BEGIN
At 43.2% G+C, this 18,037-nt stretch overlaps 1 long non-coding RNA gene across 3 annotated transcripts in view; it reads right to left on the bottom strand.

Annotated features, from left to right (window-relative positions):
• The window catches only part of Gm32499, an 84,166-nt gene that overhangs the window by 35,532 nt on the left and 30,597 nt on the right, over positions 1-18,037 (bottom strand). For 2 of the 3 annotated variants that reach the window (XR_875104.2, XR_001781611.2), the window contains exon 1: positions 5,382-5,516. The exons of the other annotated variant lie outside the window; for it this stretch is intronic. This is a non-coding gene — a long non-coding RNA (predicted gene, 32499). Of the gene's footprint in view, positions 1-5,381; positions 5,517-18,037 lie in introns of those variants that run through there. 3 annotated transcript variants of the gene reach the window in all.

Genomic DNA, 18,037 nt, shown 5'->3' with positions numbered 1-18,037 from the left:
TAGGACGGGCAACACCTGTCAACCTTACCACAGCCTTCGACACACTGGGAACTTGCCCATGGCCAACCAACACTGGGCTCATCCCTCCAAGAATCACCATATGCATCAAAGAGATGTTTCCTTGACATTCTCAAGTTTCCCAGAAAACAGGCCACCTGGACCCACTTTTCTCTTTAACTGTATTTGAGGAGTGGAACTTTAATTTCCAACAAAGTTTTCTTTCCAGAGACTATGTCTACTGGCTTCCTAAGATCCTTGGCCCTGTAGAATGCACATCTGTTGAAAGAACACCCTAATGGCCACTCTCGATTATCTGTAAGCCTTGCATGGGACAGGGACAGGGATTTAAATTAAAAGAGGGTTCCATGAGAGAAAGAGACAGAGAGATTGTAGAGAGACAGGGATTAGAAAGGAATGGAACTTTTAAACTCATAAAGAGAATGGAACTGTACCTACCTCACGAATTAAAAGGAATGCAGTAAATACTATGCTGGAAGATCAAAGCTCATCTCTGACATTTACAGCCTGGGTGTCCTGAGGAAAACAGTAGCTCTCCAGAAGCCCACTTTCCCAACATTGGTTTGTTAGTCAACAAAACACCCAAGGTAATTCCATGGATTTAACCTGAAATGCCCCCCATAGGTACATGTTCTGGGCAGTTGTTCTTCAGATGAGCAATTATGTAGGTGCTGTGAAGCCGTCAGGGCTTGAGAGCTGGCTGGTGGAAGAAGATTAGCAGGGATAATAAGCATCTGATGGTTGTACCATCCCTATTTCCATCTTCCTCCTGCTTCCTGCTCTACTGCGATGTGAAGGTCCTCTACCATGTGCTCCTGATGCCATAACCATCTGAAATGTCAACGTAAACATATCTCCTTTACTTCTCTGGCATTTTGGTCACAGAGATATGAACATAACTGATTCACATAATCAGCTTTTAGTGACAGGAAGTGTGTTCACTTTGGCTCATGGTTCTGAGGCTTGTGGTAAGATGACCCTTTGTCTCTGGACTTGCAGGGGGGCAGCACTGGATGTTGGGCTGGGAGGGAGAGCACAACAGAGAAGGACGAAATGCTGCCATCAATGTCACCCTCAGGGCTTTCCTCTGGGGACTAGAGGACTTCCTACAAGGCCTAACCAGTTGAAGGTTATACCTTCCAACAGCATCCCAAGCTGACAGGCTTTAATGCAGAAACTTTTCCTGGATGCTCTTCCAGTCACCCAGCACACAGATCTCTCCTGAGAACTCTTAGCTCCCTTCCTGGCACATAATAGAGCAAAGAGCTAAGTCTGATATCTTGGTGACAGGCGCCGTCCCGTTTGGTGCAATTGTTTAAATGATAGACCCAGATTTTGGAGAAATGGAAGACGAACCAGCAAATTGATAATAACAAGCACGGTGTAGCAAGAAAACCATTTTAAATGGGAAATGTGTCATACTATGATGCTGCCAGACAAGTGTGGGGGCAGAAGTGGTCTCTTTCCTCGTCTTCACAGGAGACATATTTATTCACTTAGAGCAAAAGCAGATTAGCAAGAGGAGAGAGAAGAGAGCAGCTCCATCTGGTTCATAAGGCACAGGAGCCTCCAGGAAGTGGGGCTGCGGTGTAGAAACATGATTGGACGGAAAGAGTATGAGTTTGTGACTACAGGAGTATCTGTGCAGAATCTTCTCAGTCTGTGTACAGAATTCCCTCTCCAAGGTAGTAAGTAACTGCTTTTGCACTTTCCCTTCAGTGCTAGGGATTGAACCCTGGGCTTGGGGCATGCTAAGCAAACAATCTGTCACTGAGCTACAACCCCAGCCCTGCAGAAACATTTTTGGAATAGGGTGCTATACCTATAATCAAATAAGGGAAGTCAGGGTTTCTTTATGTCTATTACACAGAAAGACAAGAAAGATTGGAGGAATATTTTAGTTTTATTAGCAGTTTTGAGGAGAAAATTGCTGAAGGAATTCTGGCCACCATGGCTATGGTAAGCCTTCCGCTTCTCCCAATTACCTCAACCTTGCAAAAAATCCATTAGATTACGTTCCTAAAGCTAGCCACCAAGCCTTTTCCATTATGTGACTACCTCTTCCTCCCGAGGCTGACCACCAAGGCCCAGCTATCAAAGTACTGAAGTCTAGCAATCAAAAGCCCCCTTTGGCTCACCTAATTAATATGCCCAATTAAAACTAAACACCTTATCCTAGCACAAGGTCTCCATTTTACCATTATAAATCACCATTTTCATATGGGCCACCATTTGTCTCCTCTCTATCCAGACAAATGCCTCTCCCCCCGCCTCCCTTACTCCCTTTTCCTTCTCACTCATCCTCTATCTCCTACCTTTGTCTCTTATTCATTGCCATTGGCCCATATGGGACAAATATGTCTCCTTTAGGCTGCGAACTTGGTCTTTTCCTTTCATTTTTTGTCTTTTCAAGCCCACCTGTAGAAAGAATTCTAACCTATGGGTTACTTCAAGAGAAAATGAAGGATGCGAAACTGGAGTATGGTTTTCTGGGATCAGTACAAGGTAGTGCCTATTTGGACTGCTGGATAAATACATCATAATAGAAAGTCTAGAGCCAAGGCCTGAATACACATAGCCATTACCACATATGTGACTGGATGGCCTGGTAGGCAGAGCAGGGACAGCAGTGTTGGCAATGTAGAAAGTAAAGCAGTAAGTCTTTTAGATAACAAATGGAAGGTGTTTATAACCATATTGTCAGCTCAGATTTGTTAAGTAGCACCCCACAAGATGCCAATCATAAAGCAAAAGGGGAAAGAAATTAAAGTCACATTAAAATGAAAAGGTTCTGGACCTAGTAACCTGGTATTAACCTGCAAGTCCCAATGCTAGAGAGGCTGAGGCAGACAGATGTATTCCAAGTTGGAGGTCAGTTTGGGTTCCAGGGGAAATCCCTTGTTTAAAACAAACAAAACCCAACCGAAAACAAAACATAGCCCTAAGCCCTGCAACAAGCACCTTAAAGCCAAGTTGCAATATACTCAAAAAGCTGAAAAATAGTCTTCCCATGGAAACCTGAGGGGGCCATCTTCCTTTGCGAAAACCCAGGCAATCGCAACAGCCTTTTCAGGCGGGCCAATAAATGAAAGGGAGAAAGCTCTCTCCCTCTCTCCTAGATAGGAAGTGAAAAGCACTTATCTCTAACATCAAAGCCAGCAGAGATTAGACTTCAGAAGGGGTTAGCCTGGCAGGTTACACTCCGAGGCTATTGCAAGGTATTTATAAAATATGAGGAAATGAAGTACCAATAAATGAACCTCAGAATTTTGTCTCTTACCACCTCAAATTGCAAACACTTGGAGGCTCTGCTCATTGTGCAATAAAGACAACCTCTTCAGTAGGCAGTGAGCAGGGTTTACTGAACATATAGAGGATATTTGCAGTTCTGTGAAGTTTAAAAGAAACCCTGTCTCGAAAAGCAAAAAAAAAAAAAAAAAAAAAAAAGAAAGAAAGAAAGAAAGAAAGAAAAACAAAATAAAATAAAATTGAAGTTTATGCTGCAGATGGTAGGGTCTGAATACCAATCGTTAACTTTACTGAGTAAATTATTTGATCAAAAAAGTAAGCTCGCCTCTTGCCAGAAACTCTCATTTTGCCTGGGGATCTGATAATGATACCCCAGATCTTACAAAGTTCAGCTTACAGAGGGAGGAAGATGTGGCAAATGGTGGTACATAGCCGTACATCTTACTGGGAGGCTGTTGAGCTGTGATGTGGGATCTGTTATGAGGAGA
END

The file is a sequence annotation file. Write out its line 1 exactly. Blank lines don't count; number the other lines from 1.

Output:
At 43.2% G+C, this 18,037-nt stretch overlaps 1 long non-coding RNA gene across 3 annotated transcripts in view; it reads right to left on the bottom strand.